Pulmonary fibrosis is a condition where lung tissue becomes thickened, stiff and scarred. Currently in the United States, there are no drugs approved for use in cases of the condition's most common and severe form, which is known as idiopathic pulmonary fibrosis (IPF) because the cause of the disease is not known. In those cases, the median survival time after diagnosis is two to three years and lung transplants are the only intervention known to prolong life.
This new study found evidence that common genetic variation is an important contributor to the risk of developing IPF, accounting for approximately one-third of the risk of developing disease. The study identified seven novel genetic risk loci that include genes involved in host defense, cell-cell adhesion, and DNA repair. These findings suggest that the disease is primarily initiated by defects in the lung's ability to defend against internal and environmental challenges.
This international collaborative research was led by scientists at the University of Colorado.
"The insightful leadership of Tasha Fingerlin, extraordinary contributions of Elissa Murphy, and active participation of many others ensured the success of this research and, in aggregate, we have established the scientific basis for early recognition and have identified novel therapeutic targets for this untreatable disease," says David A. Schwartz, MD, chairman of the Department of Medicine at the University of Colorado School of Medicine and senior author of the study. "These findings will change the way we think about pulmonary fibrosis and should eventually enhance the diagnostic and therapeutic options for our patients."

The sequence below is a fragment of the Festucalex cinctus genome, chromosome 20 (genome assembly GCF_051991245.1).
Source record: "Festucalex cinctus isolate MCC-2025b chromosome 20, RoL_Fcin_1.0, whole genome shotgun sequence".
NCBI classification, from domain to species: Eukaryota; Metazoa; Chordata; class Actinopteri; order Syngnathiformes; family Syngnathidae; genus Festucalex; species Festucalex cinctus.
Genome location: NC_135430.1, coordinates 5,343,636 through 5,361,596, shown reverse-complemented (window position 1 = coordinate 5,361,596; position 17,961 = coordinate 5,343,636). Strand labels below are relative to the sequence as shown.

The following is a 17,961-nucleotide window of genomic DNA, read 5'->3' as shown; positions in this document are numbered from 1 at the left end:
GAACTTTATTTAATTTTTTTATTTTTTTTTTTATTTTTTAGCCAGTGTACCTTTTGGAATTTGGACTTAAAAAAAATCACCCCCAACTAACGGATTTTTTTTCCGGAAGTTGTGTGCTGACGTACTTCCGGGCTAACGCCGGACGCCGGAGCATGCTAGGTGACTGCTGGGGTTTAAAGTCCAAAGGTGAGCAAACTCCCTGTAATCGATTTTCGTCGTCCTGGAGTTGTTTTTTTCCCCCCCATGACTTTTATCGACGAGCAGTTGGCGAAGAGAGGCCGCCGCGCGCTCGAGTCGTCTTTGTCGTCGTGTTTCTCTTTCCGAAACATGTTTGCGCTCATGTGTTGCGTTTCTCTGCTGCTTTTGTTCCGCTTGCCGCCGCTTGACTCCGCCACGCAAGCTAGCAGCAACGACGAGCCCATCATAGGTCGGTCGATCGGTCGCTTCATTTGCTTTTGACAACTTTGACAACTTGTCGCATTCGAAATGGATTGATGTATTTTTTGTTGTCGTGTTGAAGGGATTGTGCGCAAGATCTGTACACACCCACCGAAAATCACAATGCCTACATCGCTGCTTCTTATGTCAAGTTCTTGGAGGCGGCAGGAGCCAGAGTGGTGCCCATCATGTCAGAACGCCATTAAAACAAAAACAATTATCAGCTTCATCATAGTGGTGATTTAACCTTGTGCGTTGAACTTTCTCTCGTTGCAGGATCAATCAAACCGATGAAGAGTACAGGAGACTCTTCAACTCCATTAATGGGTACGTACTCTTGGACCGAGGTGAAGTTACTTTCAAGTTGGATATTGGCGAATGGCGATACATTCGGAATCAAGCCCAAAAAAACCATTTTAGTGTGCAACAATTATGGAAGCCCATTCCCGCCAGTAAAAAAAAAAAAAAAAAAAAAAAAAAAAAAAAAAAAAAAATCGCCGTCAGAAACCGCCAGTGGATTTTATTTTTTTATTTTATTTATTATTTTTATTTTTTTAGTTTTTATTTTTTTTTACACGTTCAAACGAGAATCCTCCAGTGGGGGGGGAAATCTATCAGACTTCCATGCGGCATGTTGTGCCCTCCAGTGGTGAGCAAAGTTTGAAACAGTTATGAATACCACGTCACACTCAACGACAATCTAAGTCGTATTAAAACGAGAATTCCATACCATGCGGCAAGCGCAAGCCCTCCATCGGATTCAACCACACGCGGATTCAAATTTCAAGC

Fingerlin, PhD, and Murphy, MS, also authors of the study, are researchers at the Colorado School of Public Health and the CU School of Medicine.
The study, published in the journal Nature Genetics, is the first study to map out genes associated with IPF risk on a genome-wide scale. Three previously known genetic links were confirmed and seven novel loci were identified by studying the entire genome in this progressive incurable disease.
The work was supported by the National Heart, Lung, and Blood Institute (NHLBI). "In addition to expanding the library of genetic changes that can underlie pulmonary fibrosis, this study's findings demonstrate that both rare and common genetic variants contribute significantly to pulmonary fibrosis risk," says James Kiley, PhD, Director of NHLBI's Division of Lung Diseases. "A key next step for research is figuring out how these genetic variants work with environmental factors in the development of the disease."
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